Clearly parents are keen to see their children showing a keen interest in reading and writing because we all see it as setting them on the path to learning. Learning is the first step towards education, qualifications, achievements and success in their future life. So, if it starts badly it is going to be difficult for the child(ren)to keep up.
This causes most parents some real concern and their efforts to help can add more pressure and stress to a child that is just 'not getting it' and has a different perception of what they are seeing and confusion about what is being asked of them.
Yes, it is true that children who experience certain levels of pre-reading and reading issues can be displaying potential symptoms of Dyslexia. It is also possible that they are simply experiencing a confusion of perception in what is required or a disinterest in the activity.
Most parents are surprised and confused by the fact that their child may have a form of Dyslexia because the child is bright, attentive, responsive and otherwise intelligent. As with all things, there is a level of emotional learning that the parent has to go through before they accept the reality of the situation. Qualified professional consultants can assist with this,
sometimes very difficult process.
The next section gives you some indicators to forewarn parents as to the type of symptoms they may see in their child.
- Identifying simple sounds -
By school age most children can identify words that sound alike. They are able to list simple words that begin with the same letter. If you ask them to tell you a word beginning with 'B' or 'Buh' they will quickly respond with the words they know and will respond to help or prompting by the parent.
- A child with Dyslexia will show great disinterest in this activity because they cannot detect or sense the 'sound v letter' concept that the parent is talking about. You may as well be asking them about Algebra, they have no understanding of the concept.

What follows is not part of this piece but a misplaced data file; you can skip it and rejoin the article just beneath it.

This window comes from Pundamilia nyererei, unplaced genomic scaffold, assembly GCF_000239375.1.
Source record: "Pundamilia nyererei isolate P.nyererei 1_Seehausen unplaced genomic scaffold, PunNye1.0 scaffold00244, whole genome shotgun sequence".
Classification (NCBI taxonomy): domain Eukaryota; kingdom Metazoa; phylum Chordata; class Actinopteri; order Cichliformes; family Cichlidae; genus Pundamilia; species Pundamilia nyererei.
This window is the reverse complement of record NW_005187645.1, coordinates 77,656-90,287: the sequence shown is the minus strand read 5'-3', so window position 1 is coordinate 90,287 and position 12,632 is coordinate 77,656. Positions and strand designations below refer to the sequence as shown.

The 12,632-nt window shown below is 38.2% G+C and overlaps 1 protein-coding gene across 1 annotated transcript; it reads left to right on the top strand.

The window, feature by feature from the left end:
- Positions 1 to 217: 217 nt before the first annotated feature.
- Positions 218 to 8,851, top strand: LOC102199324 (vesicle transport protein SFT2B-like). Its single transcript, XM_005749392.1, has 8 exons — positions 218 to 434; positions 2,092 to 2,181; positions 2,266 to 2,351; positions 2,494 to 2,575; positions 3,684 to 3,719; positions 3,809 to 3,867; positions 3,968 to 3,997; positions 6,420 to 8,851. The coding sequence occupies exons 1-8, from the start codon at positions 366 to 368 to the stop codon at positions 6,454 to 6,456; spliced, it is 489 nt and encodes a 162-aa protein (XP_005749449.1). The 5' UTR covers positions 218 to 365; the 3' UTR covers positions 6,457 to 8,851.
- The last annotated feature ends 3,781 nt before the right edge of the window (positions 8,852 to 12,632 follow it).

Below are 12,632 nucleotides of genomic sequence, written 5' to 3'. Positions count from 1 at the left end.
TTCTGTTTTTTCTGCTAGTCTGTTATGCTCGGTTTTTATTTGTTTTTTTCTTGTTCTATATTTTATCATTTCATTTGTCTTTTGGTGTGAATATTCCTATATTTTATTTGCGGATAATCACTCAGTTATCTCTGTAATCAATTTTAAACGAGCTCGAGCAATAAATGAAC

- Detecting Rhyming Words -
The human brain's love of melodic music and rhyme means that if you can use this in your child's teaching, they should find it a pleasant way to learn about letters, words and more. Plus, it should be easier for them to learn in this way. The anticipation of rhymes and word sounds is demonstrated in their grasp and love of certain nursery rhymes, which children will happily 'sing' to you without much encouragement.
- Children with Dyslexia are unable to enjoy this activity or have a greatly diminished enjoyment of it, because they may not be able to 'sense' the rhyme and therefore miss the concept entirely.
- Identifying Your Name in Letters -
Pre-school children know and can recognise their names. They are happy to create their name in written or graphical format, as and when the mood takes them or on request. If a child is very slow or very reluctant to do this, it may be an indication of an underlying level of Dyslexia.
- Letters versus Squiggles -
Children with Dyslexia will have difficulty in separating 'real' letters from 'letter-like' squiggles and this may continue even up to them starting school. At this time, children who do not experience Dyslexia will 'know' their letters and will be able to correct parents and teachers 'mistakes' if they write a non-letter squiggle.
- Re-telling stories -
If you ask a young child to tell you a story that they have heard then they will be able to recall and relate most of the core details of the story in a slow but competent manner but a child with Dyslexia will have great difficulty and may never get to the end of it. They will be having difficulty recalling the sequence of events as well as putting them in the right order for recall.
- Listening to Stories -
If your child is not interested in hearing stories or re-telling stories they may have a level of Dyslexia. They will have difficulty in following the simple plot, uderstanding word plays and rhyming. Their lack of interest will cause them to be inattentive and may even cause them to wander off or start playing with a toy instead.